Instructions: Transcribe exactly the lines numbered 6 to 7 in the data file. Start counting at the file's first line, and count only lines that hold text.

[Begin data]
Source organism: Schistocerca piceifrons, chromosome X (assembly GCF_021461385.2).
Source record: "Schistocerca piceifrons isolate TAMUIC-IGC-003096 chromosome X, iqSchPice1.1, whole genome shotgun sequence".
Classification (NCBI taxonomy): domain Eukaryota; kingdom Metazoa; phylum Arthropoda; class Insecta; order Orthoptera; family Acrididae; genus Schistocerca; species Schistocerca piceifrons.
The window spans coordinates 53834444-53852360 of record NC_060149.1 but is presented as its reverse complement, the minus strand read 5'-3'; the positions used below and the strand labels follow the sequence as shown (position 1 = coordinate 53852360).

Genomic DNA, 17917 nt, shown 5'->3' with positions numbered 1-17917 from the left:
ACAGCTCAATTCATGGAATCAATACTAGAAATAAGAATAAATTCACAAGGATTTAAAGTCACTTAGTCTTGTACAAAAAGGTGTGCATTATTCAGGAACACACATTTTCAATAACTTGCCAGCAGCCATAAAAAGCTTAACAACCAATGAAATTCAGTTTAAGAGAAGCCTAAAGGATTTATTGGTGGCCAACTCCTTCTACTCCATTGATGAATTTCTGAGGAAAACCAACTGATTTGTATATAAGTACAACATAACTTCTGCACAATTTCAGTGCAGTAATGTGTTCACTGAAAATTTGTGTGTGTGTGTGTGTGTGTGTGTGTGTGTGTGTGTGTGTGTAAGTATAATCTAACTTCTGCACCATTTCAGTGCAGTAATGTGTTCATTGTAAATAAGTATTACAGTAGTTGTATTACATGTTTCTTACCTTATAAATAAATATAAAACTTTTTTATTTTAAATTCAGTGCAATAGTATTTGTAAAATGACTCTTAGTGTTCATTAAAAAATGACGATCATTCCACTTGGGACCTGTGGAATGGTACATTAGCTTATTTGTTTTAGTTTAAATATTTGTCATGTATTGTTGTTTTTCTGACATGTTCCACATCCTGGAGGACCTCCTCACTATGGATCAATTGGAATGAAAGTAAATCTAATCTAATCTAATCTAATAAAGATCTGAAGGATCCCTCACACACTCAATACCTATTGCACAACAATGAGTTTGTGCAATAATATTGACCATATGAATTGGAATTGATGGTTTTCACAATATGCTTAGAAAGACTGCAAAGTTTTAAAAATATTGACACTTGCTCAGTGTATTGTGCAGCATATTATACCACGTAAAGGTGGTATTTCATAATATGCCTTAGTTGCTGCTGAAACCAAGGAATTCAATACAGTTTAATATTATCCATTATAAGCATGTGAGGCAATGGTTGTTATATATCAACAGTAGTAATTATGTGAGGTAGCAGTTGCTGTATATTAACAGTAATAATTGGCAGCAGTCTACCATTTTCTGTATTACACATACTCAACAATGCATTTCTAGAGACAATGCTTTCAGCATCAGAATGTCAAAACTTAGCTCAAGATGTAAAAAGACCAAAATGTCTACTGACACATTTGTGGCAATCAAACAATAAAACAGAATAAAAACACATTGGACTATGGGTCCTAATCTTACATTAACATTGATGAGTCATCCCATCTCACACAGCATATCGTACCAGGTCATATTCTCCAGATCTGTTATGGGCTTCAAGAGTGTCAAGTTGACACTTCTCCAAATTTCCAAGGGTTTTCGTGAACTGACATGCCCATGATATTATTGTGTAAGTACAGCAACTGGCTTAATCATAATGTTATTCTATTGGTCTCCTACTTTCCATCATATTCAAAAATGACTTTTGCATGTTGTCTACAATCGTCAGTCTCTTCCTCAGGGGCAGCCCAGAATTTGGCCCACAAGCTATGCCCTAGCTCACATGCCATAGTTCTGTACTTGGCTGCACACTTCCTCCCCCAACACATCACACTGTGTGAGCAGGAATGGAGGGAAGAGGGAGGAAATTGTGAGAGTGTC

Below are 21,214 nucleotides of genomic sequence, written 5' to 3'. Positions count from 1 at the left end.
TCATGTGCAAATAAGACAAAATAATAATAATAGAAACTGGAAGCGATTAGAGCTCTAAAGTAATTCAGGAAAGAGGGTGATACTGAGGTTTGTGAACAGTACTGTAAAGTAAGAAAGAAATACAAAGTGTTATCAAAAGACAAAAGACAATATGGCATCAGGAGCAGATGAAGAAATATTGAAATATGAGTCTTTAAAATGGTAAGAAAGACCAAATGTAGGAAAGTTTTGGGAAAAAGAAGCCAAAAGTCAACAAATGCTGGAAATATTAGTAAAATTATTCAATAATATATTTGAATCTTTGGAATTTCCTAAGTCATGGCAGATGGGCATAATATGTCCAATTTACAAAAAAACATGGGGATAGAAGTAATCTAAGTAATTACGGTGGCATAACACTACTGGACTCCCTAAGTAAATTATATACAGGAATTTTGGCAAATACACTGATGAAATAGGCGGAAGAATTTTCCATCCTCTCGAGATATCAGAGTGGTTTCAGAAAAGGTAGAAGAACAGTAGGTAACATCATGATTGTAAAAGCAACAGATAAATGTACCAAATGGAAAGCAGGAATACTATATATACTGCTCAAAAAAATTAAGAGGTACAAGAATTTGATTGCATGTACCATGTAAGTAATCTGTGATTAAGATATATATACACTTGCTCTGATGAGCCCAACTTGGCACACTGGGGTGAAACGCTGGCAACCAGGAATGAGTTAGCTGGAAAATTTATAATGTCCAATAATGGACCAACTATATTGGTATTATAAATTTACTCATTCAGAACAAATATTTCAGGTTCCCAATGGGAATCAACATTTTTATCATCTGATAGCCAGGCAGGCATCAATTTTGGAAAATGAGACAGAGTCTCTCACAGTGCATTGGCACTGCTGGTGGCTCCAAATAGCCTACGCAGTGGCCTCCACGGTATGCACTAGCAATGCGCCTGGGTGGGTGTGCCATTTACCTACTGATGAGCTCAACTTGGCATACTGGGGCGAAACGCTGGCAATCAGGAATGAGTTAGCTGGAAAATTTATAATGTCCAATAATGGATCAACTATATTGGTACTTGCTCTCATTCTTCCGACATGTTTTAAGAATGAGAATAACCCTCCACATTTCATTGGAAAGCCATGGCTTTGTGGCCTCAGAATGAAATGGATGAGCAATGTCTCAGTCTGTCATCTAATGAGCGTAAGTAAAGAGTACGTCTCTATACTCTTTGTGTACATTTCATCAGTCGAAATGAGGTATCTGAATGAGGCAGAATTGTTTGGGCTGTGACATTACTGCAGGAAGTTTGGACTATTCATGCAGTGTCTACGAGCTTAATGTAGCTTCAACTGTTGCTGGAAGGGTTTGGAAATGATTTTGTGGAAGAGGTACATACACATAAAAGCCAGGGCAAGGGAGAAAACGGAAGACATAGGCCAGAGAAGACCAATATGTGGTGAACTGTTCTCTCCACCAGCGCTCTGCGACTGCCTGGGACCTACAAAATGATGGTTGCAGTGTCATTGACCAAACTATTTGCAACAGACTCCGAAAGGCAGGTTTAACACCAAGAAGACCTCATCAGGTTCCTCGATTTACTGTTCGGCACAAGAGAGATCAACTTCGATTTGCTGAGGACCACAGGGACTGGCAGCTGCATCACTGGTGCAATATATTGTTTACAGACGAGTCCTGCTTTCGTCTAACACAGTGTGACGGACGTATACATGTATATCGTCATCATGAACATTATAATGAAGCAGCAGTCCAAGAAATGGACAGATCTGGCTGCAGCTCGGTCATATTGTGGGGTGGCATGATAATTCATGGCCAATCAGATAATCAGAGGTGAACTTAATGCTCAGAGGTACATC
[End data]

ACAGCTCAATTCATGGAATCAATACTAGAAATAAGAATAAATTCACAAGGATTTAAAGTCACTTAGTCTTGTACAAAAAGGTGTGCATTATTCAGGAACACACATTTTCAATAACTTGCCAGCAGCCATAAAAAGCTTAACAACCAATGAAATTCAGTTTAAGAGAAGCCTAAAGGATTTATTGGTGGCCAACTCCTTCTACTCCATTGATGAATTTCTGAGGAAAACCAACTGATTTGTATATAAGTACAACATAACTTCTGCACAATTTCAGTGCAGTAATGTGTTCACTGAAAATTTGTGTGTGTGTGTGTGTGTGTGTGTGTGTGTGTGTGTGTGTGTAAGTATAATCTAACTTCTGCACCATTTCAGTGCAGTAATGTGTTCATTGTAAATAAGTATTACAGTAGTTGTATTACATGTTTCTTACCTTATAAATAAATATAAAACTTTTTTATTTTAAATTCAGTGCAATAGTATTTGTAAAATGACTCTTAGTGTTCATTAAAAAATGACGATCATTCCACTTGGGACCTGTGGAATGGTACATTAGCTTATTTGTTTTAGTTTAAATATTTGTCATGTATTGTTGTTTTTCTGACATGTTCCACATCCTGGAGGACCTCCTCACTATGGATCAATTGGAATGAAAGTAAATCTAATCTAATCTAATCTAATAAAGATCTGAAGGATCCCTCACACACTCAATACCTATTGCACAACAATGAGTTTGTGCAATAATATTGACCATATGAATTGGAATTGATGGTTTTCACAATATGCTTAGAAAGACTGCAAAGTTTTAAAAATATTGACACTTGCTCAGTGTATTGTGCAGCATATTATACCACGTAAAGGTGGTATTTCATAATATGCCTTAGTTGCTGCTGAAACCAAGGAATTCAATACAGTTTAATATTATCCATTATAAGCATGTGAGGCAATGGTTGTTATATATCAACAGTAGTAATTATGTGAGGTAGCAGTTGCTGTATATTAACAGTAATAATTGGCAGCAGTCTACCATTTTCTGTATTACACATACTCAACAATGCATTTCTAGAGACAATGCTTTCAGCATCAGAATGTCAAAACTTAGCTCAAGATGTAAAAAGACCAAAATGTCTACTGACACATTTGTGGCAATCAAACAATAAAACAGAATAAAAACACATTGGACTATGGGTCCTAATCTTACATTAACATTGATGAGTCATCCCATCTCACACAGCATATCGTACCAGGTCATATTCTCCAGATCTGTTATGGGCTTCAAGAGTGTCAAGTTGACACTTCTCCAAATTTCCAAGGGTTTTCGTGAACTGACATGCCCATGATATTATTGTGTAAGTACAGCAACTGGCTTAATCATAATGTTATTCTATTGGTCTCCTACTTTCCATCATATTCAAAAATGACTTTTGCATGTTGTCTACAATCGTCAGTCTCTTCCTCAGGGGCAGCCCAGAATTTGGCCCACAAGCTATGCCCTAGCTCACATGCCATAGTTCTGTACTTGGCTGCACACTTCCTCCCCCAACACATCACACTGTGTGAGCAGGAATGGAGGGAAGAGGGAGGAAATTGTGAGAGTGTC

Below are 21,214 nucleotides of genomic sequence, written 5' to 3'. Positions count from 1 at the left end.